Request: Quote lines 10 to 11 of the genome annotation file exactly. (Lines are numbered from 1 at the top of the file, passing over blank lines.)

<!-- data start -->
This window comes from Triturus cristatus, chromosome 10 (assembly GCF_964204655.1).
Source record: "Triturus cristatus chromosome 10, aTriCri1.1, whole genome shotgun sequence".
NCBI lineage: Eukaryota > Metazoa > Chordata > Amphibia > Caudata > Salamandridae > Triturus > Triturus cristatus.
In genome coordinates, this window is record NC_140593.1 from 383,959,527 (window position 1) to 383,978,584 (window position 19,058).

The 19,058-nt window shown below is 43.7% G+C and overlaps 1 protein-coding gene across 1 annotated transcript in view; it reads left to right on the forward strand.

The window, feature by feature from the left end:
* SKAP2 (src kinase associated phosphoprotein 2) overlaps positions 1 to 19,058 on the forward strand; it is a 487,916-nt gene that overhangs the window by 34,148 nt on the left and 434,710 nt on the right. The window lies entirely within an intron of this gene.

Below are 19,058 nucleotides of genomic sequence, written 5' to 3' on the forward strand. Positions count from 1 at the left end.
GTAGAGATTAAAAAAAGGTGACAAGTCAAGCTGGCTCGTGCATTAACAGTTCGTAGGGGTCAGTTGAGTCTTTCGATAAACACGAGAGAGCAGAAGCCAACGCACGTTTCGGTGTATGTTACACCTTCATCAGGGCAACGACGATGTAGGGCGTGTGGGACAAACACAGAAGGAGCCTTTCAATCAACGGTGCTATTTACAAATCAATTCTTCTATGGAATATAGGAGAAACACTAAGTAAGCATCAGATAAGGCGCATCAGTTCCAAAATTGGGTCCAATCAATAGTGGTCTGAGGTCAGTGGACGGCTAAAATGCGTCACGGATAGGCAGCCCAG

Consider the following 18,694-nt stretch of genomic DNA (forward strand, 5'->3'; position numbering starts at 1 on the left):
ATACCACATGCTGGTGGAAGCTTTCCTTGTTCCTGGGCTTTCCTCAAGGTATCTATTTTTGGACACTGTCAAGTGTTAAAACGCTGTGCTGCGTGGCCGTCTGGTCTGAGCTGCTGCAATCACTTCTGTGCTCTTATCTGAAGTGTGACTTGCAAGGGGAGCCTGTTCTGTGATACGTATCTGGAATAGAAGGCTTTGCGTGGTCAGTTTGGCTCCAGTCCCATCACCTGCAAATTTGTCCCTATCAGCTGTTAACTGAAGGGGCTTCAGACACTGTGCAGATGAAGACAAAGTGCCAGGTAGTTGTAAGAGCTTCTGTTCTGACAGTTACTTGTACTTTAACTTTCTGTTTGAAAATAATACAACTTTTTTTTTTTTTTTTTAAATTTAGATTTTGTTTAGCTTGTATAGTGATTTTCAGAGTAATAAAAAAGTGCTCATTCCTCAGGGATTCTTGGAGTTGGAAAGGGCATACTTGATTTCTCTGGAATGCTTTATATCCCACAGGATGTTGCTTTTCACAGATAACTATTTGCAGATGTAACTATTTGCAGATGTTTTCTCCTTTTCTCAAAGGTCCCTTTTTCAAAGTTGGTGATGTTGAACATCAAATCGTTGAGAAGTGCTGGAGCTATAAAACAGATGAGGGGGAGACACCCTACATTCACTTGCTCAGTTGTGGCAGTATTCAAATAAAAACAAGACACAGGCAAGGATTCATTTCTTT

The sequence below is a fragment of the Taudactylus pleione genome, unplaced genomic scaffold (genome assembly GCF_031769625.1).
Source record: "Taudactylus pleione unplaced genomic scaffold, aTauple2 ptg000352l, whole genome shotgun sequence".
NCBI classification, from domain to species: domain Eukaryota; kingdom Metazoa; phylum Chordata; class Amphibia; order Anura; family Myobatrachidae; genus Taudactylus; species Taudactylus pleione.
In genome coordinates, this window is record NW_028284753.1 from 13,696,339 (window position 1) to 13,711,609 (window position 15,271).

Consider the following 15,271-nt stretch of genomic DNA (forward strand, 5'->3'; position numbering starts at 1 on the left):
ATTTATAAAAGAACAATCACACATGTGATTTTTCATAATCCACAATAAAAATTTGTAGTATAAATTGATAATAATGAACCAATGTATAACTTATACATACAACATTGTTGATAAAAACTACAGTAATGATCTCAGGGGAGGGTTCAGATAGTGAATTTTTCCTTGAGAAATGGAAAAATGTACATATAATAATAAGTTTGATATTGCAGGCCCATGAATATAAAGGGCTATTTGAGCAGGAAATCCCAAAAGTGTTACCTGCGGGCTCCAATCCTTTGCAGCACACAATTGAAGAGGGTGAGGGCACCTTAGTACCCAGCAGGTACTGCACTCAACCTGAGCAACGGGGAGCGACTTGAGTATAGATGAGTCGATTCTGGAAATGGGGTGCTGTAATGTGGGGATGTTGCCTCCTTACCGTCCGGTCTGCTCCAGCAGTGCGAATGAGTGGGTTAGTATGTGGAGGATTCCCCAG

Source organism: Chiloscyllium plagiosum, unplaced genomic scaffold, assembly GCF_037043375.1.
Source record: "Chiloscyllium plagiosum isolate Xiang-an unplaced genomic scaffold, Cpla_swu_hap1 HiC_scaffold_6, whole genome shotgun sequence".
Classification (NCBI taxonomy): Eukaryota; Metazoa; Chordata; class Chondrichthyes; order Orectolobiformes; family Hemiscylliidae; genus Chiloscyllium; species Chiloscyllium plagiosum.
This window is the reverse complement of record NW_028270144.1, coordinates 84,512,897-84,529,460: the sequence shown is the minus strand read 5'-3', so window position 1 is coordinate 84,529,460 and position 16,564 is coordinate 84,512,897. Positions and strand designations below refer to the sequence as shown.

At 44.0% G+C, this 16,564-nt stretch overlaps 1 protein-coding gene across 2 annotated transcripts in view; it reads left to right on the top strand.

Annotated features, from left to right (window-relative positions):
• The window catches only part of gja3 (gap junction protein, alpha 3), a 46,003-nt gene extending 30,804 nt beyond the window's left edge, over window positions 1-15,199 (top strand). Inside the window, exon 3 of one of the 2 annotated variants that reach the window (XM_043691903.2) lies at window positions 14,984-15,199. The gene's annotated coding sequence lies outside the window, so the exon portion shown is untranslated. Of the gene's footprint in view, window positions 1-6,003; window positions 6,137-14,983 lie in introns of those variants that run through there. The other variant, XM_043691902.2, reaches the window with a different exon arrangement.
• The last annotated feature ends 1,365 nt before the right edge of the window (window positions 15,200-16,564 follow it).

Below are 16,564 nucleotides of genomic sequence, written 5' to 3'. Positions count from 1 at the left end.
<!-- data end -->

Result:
Consider the following 18,694-nt stretch of genomic DNA (forward strand, 5'->3'; position numbering starts at 1 on the left):
ATACCACATGCTGGTGGAAGCTTTCCTTGTTCCTGGGCTTTCCTCAAGGTATCTATTTTTGGACACTGTCAAGTGTTAAAACGCTGTGCTGCGTGGCCGTCTGGTCTGAGCTGCTGCAATCACTTCTGTGCTCTTATCTGAAGTGTGACTTGCAAGGGGAGCCTGTTCTGTGATACGTATCTGGAATAGAAGGCTTTGCGTGGTCAGTTTGGCTCCAGTCCCATCACCTGCAAATTTGTCCCTATCAGCTGTTAACTGAAGGGGCTTCAGACACTGTGCAGATGAAGACAAAGTGCCAGGTAGTTGTAAGAGCTTCTGTTCTGACAGTTACTTGTACTTTAACTTTCTGTTTGAAAATAATACAACTTTTTTTTTTTTTTTTTAAATTTAGATTTTGTTTAGCTTGTATAGTGATTTTCAGAGTAATAAAAAAGTGCTCATTCCTCAGGGATTCTTGGAGTTGGAAAGGGCATACTTGATTTCTCTGGAATGCTTTATATCCCACAGGATGTTGCTTTTCACAGATAACTATTTGCAGATGTAACTATTTGCAGATGTTTTCTCCTTTTCTCAAAGGTCCCTTTTTCAAAGTTGGTGATGTTGAACATCAAATCGTTGAGAAGTGCTGGAGCTATAAAACAGATGAGGGGGAGACACCCTACATTCACTTGCTCAGTTGTGGCAGTATTCAAATAAAAACAAGACACAGGCAAGGATTCATTTCTTT